When buying a second-hand car, one of the main considerations buyers face is how much it’ll cost to run them throughout their course of ownership. In normal circumstances, people don’t want a car that’ll cause them sleepless nights and constant headaches every time they take it for a drive. If you’re buying something like a used Bentley Continental GT, you can probably be prepared to deal with the expensive running costs. But a normal family car shouldn’t burn your wallet.
In the United States, a quality used car is imperative given the current state of the market and the constant supply chain woes affecting new vehicles. So, if you wish to keep your sensible hat on, avoid these ten most expensive American cars to maintain cited by Consumer Reports.
10 Dodge Grand Caravan – $500/Year
The Dodge Grand Caravan is a popular choice in the minivan segment, but unfortunately, consumer reports have cited sky-high running costs to keep them on the road.
At an average of $500 per year, it ranks much higher than a lot of decent family cars. So, the risk of emptying your wallet is much higher with a Grand Caravan than a Ford Focus. Still, we can at least imagine this Dodge is less heavy on fuel than the insane Challenger SRT Demon.
9 Ford Explorer – $500/Year
The Explorer pioneered the SUV segment in the U.S. when it was first introduced in the early 1990s and made famous in Jurassic Park. But as technological development soldiered on throughout the 2000s and 2010s, running one probably won’t be the best idea.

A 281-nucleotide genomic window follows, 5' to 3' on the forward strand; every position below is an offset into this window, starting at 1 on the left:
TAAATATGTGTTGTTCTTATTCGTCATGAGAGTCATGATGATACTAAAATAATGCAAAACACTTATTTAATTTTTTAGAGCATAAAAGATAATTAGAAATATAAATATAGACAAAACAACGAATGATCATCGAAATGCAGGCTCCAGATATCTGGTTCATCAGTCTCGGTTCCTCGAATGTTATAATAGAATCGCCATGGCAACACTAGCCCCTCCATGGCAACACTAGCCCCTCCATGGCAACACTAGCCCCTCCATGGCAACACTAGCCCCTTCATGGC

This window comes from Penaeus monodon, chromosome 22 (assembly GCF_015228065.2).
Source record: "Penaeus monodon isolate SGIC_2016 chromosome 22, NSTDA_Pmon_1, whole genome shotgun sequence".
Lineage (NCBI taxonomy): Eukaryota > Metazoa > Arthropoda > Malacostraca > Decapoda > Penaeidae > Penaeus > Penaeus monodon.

Considering it’s a large car designed for families, you’d expect a Ford to be relatively easy on the finances. But it doesn’t seem like the case with a used Explorer at an average of $500 per year through repairs and maintenance. Given that the Explorer was a pioneer of the SUV trend in America, it’s worth looking at how far they’ve come in 2023 in terms of hybrid technology.
8 Jeep Grand Cherokee – $500/Year
The Jeep Grand Cherokee was a desirable choice for off-road enthusiasts in the past – particularly with the XJ generation which has earned quite the cult status today.
The newer cars, however, have been developed to suit a more premium buyer, and one could argue this is having quite a negative effect on the costs of keeping one on the road. The Grand Cherokee commands $500 a year on average – making it just as temperamental as the Explorer which sits in a similar segment. Of course, if you want a Hemi V8, you can probably deal with the costs. But a standard trim? You might be better off looking elsewhere.